Definition – Conceptualism
In broad terms Conceptualism is the art of concepts or abstract ideas which take precedence over traditional aesthetic or material concerns.
Conceptualism began in the first half of the twentieth century. It began not as an art movement but as a philosophy. It is a questioning philosophy: questioning the meaning of art itself. The work of Marcel Duchamp is fundamentally conceptualist. He argued that the idea of a work matters more than its physical representation.
As an artistic movement Conceptualism took form in the 1960s. It was a reaction against the contemporary art of that decade. Conceptualism is also about liberation. Any medium can be used to portray the artistic idea. It could even be the absence of a medium. Conceptual art is a rebellion against commercial art. Why should a poor work by a great artist be valued more than an outstanding work by a lesser artist?
Whilst some people find conceptual art refreshing and the only kind of art that is relevant to the contemporary world, many others consider it shocking, distasteful, lacking in real skill, ugly, and in fact not art at all. Conceptual art, it seems, is something that people either love or hate, either ‘get’ or do not ‘get’.
Marcel Duchamp – his Fountain of 1917 (mentioned in an earlier post) has been described as the birth of Conceptualism in art.
Robert Rauschenberg – in 1953 he exhibited a piece called Erased De Kooning Drawing, a drawing by Willem De Kooning which Rauschenberg erased. This questioned the fundamental nature of art, challenging the viewer to consider whether erasing another artist’s work could be a creative act, as well as whether the work was only ‘art’ because the famous Rauschenberg had done it. In 1961 he sent a telegram to the Galerie Iris Clert which said: ‘This is a portrait of Iris Clert if I say so.’ This was his contribution to a portrait exhibition.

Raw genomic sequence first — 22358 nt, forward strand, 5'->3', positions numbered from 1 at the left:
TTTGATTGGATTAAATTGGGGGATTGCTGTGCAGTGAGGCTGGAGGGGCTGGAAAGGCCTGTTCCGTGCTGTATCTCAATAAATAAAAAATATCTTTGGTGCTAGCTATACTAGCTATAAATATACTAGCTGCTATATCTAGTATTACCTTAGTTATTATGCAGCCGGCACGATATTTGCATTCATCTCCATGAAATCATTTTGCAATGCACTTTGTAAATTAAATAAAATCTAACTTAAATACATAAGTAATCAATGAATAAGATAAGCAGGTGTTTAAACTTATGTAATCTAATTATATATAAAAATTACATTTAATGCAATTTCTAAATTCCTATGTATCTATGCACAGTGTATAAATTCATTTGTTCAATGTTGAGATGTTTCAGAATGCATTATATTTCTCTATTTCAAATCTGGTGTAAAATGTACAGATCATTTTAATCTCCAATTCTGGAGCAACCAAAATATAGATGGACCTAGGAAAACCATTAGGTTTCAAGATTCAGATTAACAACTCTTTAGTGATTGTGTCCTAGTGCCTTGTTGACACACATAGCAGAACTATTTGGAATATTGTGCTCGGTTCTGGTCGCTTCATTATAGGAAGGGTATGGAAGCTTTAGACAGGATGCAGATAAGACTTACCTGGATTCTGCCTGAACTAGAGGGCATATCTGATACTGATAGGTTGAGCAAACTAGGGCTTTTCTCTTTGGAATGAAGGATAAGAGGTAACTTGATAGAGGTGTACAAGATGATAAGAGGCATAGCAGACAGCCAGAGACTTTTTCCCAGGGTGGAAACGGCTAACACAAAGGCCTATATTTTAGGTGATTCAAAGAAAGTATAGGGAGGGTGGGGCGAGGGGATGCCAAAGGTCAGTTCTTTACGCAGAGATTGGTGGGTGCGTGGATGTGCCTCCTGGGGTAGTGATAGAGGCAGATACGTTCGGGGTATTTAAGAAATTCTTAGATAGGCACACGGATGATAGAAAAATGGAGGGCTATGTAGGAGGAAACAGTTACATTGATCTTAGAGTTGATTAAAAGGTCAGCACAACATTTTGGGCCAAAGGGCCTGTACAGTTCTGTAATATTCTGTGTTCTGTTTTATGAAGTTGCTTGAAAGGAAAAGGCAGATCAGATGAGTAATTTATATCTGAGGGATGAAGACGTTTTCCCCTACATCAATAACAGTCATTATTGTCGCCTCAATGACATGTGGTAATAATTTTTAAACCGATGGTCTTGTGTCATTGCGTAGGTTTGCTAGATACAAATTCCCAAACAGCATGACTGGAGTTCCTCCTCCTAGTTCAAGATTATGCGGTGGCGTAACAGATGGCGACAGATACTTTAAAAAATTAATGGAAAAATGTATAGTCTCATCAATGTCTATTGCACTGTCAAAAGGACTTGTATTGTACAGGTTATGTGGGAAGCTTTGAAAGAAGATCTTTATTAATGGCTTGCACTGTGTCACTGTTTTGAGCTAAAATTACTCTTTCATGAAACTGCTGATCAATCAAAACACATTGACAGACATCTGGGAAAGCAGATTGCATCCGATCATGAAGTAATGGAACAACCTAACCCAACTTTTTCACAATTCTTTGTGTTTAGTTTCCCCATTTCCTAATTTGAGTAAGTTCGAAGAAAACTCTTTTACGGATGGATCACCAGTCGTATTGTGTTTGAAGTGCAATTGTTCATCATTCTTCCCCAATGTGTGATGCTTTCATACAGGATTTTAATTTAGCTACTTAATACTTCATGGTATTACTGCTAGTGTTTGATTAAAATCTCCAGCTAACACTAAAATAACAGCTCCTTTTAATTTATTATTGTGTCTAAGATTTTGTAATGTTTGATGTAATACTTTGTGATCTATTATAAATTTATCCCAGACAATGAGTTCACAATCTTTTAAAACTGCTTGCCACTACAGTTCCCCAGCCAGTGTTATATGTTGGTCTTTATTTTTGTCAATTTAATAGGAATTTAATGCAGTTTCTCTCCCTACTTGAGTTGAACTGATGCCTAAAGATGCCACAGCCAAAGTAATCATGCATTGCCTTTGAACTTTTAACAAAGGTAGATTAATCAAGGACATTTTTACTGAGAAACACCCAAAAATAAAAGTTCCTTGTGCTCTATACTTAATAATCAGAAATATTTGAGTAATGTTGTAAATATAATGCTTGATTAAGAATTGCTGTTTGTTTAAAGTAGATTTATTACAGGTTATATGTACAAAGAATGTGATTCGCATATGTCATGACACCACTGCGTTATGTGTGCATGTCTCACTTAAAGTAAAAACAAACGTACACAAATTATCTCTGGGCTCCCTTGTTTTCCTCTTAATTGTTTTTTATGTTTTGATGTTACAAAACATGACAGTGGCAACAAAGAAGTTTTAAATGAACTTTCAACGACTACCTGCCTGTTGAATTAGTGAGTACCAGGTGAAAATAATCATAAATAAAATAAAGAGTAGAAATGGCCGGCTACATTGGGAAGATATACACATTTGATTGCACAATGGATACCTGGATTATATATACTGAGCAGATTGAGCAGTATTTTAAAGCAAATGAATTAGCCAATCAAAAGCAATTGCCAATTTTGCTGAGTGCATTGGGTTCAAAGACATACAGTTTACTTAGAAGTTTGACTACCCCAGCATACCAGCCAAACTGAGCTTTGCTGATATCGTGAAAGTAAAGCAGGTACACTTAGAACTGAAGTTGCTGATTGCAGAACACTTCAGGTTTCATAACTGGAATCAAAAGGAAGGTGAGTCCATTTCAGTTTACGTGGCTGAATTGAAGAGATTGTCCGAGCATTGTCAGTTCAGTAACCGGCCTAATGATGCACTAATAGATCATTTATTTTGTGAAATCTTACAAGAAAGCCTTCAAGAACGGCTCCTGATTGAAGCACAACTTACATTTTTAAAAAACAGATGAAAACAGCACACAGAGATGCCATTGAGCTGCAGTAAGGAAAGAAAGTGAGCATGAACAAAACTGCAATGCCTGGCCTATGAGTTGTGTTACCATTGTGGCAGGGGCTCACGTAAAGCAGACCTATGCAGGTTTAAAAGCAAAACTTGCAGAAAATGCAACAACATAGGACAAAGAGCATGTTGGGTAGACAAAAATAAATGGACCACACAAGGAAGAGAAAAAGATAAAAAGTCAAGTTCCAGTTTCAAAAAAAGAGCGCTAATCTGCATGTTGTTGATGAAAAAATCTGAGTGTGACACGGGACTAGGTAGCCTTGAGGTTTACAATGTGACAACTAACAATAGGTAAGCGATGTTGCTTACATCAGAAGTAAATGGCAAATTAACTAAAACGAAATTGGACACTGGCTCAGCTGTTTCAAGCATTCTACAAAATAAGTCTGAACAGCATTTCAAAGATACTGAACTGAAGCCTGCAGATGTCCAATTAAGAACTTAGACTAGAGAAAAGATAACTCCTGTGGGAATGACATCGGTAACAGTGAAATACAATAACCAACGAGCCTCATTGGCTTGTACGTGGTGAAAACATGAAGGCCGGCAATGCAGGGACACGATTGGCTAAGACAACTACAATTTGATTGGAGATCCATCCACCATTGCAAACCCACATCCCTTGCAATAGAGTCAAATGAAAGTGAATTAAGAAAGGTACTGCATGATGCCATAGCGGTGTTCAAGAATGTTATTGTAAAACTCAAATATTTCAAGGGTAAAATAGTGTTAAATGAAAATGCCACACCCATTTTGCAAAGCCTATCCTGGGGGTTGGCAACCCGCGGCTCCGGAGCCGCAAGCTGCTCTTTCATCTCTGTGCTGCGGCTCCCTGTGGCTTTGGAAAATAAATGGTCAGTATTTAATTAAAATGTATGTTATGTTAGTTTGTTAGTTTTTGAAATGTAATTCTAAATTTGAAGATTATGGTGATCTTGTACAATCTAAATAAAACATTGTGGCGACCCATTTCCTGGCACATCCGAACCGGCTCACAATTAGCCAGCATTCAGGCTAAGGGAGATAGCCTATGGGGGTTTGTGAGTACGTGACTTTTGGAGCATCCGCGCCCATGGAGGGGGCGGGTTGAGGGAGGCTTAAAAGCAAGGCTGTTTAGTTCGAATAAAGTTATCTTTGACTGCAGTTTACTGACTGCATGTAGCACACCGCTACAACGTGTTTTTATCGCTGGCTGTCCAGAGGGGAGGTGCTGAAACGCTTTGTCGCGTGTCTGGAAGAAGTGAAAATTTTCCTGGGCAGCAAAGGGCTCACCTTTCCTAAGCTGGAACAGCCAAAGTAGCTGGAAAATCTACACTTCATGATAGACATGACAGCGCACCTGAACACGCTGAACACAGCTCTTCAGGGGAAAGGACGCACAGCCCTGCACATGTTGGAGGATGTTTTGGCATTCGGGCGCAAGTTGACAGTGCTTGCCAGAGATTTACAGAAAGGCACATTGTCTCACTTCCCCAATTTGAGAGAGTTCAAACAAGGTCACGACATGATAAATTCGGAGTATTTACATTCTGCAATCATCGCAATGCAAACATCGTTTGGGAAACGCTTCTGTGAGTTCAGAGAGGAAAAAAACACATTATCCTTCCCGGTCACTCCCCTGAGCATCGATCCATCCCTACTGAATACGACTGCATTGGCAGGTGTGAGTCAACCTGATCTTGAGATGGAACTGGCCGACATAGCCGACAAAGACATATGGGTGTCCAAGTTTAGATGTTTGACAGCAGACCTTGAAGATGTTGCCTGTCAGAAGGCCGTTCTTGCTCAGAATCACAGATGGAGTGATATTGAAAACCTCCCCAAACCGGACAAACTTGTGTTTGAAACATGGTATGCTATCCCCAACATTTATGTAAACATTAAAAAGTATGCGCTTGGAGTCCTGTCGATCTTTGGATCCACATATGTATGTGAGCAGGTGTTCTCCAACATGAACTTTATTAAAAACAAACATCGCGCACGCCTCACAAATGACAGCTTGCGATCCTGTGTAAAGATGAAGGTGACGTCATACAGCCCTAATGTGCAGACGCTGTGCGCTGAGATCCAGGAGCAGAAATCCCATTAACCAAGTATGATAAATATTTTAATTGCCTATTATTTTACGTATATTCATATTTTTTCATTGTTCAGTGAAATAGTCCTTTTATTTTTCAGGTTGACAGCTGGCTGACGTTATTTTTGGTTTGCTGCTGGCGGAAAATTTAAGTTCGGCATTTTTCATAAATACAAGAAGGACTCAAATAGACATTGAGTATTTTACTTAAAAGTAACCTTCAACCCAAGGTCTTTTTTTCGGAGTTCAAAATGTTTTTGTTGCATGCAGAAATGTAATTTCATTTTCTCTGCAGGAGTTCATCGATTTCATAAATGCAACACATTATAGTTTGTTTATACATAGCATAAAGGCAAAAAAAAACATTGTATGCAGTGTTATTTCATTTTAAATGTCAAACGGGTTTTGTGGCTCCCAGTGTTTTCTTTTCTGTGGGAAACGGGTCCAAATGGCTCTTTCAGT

Joseph Kosuth – in 1965 he presented One and Three Chairs. The work consisted of a chair, its photo and a blow up of a definition of the word ‘chair’. Kosuth chose the definition from a dictionary. This is certainly ‘conceptual’.
Tracey Emin – in 1999 she received a nomination for the Turner Prize. Part of her exhibit is My Bed, her dishevelled bed, surrounded by discarded objects such as condoms, blood-stained pants, bottles and her slippers. This is the ‘shocking’ side of Conceptualism.
One Key Work
I think one of the most memorable key works of recent decades would be Damien Hirst’s 1991 The Physical Impossibility of Death in the Mind of Someone Living, a shark in formaldehyde in a vitrine. Of course there are many others I could have chosen. Conceptualism is alive and kicking.
Wikipedia, en.wikipedia.org/wiki/Conceptual_art [last accessed 12 November 2012]
Dostweb, http://www.art.dostweb.com/ [last accessed 12 November 2012]
Stanford University Encyclopedia of Philosophy, http://plato.stanford.edu/entries/conceptual-art/ [last accessed 12 November 2012]